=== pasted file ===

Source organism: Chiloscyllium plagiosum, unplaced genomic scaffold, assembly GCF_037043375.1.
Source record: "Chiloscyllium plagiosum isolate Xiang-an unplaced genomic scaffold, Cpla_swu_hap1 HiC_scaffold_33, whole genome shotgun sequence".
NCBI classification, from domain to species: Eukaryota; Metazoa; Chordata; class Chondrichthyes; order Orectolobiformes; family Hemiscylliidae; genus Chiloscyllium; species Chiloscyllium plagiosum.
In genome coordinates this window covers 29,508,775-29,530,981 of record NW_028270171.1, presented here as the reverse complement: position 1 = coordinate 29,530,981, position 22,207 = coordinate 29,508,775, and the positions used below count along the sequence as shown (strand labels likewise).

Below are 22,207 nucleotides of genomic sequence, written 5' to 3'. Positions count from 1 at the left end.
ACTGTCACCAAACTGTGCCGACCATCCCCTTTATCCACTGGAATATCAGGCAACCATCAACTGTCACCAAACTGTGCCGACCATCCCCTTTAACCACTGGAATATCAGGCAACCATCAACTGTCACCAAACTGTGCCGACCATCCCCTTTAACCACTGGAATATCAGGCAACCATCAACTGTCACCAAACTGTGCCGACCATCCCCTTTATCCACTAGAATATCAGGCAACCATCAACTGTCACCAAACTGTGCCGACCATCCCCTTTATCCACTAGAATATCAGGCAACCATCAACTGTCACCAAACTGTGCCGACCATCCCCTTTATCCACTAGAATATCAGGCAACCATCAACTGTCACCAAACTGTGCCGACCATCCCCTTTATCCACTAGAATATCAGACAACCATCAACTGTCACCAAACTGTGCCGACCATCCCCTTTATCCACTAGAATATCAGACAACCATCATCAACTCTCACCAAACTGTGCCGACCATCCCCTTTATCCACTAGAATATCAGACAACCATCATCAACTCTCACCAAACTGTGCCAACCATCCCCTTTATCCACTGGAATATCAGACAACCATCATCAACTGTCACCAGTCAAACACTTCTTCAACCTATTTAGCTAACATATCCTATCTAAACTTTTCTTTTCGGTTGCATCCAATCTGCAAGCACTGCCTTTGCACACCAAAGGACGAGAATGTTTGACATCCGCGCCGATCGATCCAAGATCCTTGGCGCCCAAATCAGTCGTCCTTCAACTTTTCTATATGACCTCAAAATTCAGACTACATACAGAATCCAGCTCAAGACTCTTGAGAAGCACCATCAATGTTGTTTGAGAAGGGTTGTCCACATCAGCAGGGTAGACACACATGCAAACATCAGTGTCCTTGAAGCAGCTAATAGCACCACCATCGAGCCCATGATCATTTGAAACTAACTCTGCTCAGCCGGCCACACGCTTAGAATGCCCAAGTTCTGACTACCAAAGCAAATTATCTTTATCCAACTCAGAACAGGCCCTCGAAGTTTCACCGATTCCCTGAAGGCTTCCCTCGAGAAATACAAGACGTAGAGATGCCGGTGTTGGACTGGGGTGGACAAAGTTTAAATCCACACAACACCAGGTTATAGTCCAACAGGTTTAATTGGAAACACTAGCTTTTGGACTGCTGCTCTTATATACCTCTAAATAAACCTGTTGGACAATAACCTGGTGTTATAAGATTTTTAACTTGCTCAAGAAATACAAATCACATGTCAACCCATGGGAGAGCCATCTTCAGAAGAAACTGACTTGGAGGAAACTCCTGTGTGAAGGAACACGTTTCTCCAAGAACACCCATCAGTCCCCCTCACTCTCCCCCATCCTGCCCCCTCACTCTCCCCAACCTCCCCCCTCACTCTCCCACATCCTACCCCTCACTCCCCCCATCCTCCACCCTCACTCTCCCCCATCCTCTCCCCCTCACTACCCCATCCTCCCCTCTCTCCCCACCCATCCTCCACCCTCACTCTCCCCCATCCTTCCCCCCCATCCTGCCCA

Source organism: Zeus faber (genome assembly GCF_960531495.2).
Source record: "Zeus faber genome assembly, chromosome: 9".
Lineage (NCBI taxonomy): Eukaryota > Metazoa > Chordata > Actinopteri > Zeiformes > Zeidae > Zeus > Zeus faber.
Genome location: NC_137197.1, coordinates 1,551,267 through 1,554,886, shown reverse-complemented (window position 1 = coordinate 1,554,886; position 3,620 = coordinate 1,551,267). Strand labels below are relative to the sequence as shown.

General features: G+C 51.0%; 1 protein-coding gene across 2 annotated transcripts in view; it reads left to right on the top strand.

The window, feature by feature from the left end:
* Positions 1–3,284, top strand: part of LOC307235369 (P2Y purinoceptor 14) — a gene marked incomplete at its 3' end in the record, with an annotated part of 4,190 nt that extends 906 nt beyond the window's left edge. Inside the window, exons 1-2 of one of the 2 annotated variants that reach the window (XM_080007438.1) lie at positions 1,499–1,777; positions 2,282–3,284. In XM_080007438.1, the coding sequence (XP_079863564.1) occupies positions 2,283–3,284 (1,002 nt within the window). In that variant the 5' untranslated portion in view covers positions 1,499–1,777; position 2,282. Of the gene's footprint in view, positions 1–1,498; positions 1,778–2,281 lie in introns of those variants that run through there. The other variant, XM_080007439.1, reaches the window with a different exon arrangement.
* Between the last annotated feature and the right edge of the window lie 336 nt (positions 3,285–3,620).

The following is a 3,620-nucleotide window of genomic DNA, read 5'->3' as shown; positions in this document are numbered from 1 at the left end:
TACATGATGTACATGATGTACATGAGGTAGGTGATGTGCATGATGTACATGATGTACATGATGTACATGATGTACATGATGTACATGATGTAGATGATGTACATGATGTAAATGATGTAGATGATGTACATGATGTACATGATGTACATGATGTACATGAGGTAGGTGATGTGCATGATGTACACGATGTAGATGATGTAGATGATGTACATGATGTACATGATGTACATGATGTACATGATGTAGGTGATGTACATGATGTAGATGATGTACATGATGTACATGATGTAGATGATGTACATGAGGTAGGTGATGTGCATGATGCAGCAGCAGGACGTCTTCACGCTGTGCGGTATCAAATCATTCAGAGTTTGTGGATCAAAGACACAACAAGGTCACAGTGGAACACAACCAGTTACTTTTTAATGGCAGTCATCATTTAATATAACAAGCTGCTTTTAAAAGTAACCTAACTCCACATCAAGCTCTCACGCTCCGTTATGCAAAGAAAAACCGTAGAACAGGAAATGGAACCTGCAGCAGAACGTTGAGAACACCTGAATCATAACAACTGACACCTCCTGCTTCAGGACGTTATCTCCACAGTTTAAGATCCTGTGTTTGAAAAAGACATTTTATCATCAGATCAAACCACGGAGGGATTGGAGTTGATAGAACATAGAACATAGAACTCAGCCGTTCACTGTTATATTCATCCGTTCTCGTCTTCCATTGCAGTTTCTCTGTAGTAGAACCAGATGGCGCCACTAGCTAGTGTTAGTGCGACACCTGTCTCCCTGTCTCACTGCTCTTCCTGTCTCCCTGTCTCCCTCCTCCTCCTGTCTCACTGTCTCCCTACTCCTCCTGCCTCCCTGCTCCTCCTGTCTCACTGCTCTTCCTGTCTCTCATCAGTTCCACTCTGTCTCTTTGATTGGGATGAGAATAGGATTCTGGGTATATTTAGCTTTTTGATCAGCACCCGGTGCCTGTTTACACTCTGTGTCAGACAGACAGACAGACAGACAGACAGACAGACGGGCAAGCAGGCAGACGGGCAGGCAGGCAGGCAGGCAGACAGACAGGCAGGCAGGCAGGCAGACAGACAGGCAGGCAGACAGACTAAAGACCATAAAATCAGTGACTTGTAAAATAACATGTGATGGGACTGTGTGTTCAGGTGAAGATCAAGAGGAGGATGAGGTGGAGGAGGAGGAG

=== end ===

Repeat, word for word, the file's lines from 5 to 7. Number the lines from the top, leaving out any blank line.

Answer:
Below are 22,207 nucleotides of genomic sequence, written 5' to 3'. Positions count from 1 at the left end.
ACTGTCACCAAACTGTGCCGACCATCCCCTTTATCCACTGGAATATCAGGCAACCATCAACTGTCACCAAACTGTGCCGACCATCCCCTTTAACCACTGGAATATCAGGCAACCATCAACTGTCACCAAACTGTGCCGACCATCCCCTTTAACCACTGGAATATCAGGCAACCATCAACTGTCACCAAACTGTGCCGACCATCCCCTTTATCCACTAGAATATCAGGCAACCATCAACTGTCACCAAACTGTGCCGACCATCCCCTTTATCCACTAGAATATCAGGCAACCATCAACTGTCACCAAACTGTGCCGACCATCCCCTTTATCCACTAGAATATCAGGCAACCATCAACTGTCACCAAACTGTGCCGACCATCCCCTTTATCCACTAGAATATCAGACAACCATCAACTGTCACCAAACTGTGCCGACCATCCCCTTTATCCACTAGAATATCAGACAACCATCATCAACTCTCACCAAACTGTGCCGACCATCCCCTTTATCCACTAGAATATCAGACAACCATCATCAACTCTCACCAAACTGTGCCAACCATCCCCTTTATCCACTGGAATATCAGACAACCATCATCAACTGTCACCAGTCAAACACTTCTTCAACCTATTTAGCTAACATATCCTATCTAAACTTTTCTTTTCGGTTGCATCCAATCTGCAAGCACTGCCTTTGCACACCAAAGGACGAGAATGTTTGACATCCGCGCCGATCGATCCAAGATCCTTGGCGCCCAAATCAGTCGTCCTTCAACTTTTCTATATGACCTCAAAATTCAGACTACATACAGAATCCAGCTCAAGACTCTTGAGAAGCACCATCAATGTTGTTTGAGAAGGGTTGTCCACATCAGCAGGGTAGACACACATGCAAACATCAGTGTCCTTGAAGCAGCTAATAGCACCACCATCGAGCCCATGATCATTTGAAACTAACTCTGCTCAGCCGGCCACACGCTTAGAATGCCCAAGTTCTGACTACCAAAGCAAATTATCTTTATCCAACTCAGAACAGGCCCTCGAAGTTTCACCGATTCCCTGAAGGCTTCCCTCGAGAAATACAAGACGTAGAGATGCCGGTGTTGGACTGGGGTGGACAAAGTTTAAATCCACACAACACCAGGTTATAGTCCAACAGGTTTAATTGGAAACACTAGCTTTTGGACTGCTGCTCTTATATACCTCTAAATAAACCTGTTGGACAATAACCTGGTGTTATAAGATTTTTAACTTGCTCAAGAAATACAAATCACATGTCAACCCATGGGAGAGCCATCTTCAGAAGAAACTGACTTGGAGGAAACTCCTGTGTGAAGGAACACGTTTCTCCAAGAACACCCATCAGTCCCCCTCACTCTCCCCCATCCTGCCCCCTCACTCTCCCCAACCTCCCCCCTCACTCTCCCACATCCTACCCCTCACTCCCCCCATCCTCCACCCTCACTCTCCCCCATCCTCTCCCCCTCACTACCCCATCCTCCCCTCTCTCCCCACCCATCCTCCACCCTCACTCTCCCCCATCCTTCCCCCCCATCCTGCCCA

Source organism: Zeus faber (genome assembly GCF_960531495.2).